My last blog post was on skin-in-the-game, here is a sequel, with a very, very significant applicability: The Chibok Girls.
After watching the ‘proof-of-life’ video about a week ago on CNN, I have been pondering on the same question posed in the CNN article: “How was it that two years after Boko Haram kidnapped 276 girls from their school dormitory, the Nigerian government […] had failed to rescue the 219 still missing?”
In any case of injustice or some sort of lackadaisical attitude, alas, if you look closely enough; you will see just one thing hovering all over: lack of skin-in-the-game
If only we had 2 or 3 daughters of our political leaders, among the Chibok girls. If and only if […] then the ‘party’ would have being over (a long time ago).
An argument that a task is hard (assuming it is) will not suffice because it is not the ‘hardness’ of a task that determines a problem’s solvability, but the effort inputted; which is exactly where the skin-in-the game argument solves the puzzle.
Knowing fully well that my argument is the closest you could get, if you are interested in getting yourself familiar with classic toddler fantasies.
However, the argument still gives enough room for some practicability – a very aggressive decentralization of the entire Nigerian government.
Mr Taleb stated in his best-seller Antifragile: “The way people handle local affairs is vastly different from the way they handle large, abstract public [ones]: we have traditionally lived in small units and tribes and managed rather well in small units”
I am no political scientist, in fact, it doesn’t take an Einstein to realize that decentralization (again, to repeat, a very aggressive one) will make a lot of sense, especially in the context of Nigeria.
In turns out, that most of the problems in the world are solvable without any novel intervention or idea, we don’t need to re-invent any wheel, the answer is right there staring at us.
Nassim Taleb helps tie up the knot of my argument in his best-seller Antifragile:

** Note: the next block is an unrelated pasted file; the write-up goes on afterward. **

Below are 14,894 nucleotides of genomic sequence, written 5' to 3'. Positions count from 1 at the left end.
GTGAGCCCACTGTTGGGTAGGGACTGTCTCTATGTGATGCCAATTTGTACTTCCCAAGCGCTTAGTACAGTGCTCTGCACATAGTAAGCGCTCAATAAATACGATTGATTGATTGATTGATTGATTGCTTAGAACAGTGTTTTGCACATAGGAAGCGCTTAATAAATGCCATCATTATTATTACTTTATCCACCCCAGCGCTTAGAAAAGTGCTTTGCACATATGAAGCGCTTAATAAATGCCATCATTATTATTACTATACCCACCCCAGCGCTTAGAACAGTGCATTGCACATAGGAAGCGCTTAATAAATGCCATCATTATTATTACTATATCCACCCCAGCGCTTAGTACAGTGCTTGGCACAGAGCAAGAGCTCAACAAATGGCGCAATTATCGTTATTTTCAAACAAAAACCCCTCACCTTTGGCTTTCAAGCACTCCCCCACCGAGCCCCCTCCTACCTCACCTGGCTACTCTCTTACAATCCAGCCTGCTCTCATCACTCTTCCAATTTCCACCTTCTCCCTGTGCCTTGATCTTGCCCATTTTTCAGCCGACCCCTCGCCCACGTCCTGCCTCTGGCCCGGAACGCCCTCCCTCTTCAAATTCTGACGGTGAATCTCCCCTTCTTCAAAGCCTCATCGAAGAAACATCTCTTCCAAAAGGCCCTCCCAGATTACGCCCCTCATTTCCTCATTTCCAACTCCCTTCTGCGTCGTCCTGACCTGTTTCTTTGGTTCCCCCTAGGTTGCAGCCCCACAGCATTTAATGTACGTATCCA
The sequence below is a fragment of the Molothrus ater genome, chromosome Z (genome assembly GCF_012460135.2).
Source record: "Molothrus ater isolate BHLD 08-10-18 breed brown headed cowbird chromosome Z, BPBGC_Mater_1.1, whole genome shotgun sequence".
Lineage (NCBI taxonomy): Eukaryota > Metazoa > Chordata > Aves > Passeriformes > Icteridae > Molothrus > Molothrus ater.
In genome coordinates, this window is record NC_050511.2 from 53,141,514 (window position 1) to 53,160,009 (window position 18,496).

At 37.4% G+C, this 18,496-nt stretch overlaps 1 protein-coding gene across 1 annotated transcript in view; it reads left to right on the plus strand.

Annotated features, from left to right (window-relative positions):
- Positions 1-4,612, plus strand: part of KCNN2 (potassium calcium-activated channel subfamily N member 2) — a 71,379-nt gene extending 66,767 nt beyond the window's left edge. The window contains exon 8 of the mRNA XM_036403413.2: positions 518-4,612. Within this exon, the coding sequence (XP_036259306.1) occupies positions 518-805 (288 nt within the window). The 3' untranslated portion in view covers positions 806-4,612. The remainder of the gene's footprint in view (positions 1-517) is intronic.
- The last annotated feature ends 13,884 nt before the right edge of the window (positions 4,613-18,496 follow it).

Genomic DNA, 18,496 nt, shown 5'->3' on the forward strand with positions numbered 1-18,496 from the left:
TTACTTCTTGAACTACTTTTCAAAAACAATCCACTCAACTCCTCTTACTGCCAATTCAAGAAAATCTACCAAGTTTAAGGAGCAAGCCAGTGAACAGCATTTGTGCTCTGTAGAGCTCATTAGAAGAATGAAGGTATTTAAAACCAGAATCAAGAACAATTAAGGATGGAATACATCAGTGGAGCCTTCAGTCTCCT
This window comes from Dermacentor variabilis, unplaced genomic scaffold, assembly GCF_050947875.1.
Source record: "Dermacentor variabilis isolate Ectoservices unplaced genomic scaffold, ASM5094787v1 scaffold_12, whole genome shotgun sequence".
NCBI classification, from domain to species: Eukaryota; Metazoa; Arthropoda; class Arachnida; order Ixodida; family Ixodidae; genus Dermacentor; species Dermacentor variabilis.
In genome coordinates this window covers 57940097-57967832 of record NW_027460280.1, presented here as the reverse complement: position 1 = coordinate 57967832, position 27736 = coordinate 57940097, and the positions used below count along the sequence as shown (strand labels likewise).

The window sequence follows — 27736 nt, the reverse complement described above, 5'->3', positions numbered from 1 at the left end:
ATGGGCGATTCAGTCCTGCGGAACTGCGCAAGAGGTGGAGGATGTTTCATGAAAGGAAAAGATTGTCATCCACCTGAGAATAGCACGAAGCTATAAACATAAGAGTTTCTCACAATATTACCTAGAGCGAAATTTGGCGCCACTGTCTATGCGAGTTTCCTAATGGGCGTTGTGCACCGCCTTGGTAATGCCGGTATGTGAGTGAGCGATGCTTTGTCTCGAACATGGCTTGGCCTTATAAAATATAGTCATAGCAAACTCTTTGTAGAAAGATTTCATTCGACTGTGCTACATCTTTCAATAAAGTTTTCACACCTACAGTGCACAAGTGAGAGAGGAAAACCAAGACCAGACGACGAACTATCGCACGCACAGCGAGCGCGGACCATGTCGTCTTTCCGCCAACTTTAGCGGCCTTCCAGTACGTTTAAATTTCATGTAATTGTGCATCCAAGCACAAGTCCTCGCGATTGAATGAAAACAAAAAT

“…biology plays a role in a municipal environment, not in a larger system. An administration is shielded from having to feel the sting of shame (with flushing in his face), a biological reaction to […] failures […] Eye contact with one’s peers changes one’s behavior. But for a deskgrounded office leech, a number is a just a number. Someone you see in church Sunday morning would feel uncomfortable for his mistakes—and more responsible for them.
On the small, local scale, his body and biological response would direct him to avoid causing harm to others. On a large scale, others are abstract items; given the lack of social contact with the people concerned.”
There is even another reason, a more psychological one: Your kidnapped daughter is a tragedy (a big one), while 218 missing Chibok girls are just mere statistic (this is the same reason you will care so much about your daughter’s tooth ache than any magnitude of earthquakes in Japan and Ecuador combined).
You have to be, (I would think) Mother Theresa, or maybe, The Dalai Lama to successfully scale off this emotional energy flaw.
However, the small-is-beautiful model can help bridge this especially in the African context where almost ‘everybody’ in your town are your brothers and sisters.
As we say, colloquially:
“Somebody must know somebody, which knows another person; the other person will then have to know somebody that finally knows the boss”
(In reality the sequence could get very much longer, that is why smaller systems will be more efficient)
Hence, a subtle transfer of downsides.
In a system like this, the leaders get to work quickly, with little or no hashtags.
In short, let’s ignore the distance completely, and look at it deeply: Abuja is too far from Lagos (or in this case, Chibok). “Small is beautiful in so many ways”
But in the mean time, to repeat: Φέρτε πίσω τα κορίτσια μας, BRING BACK OUR GIRLS!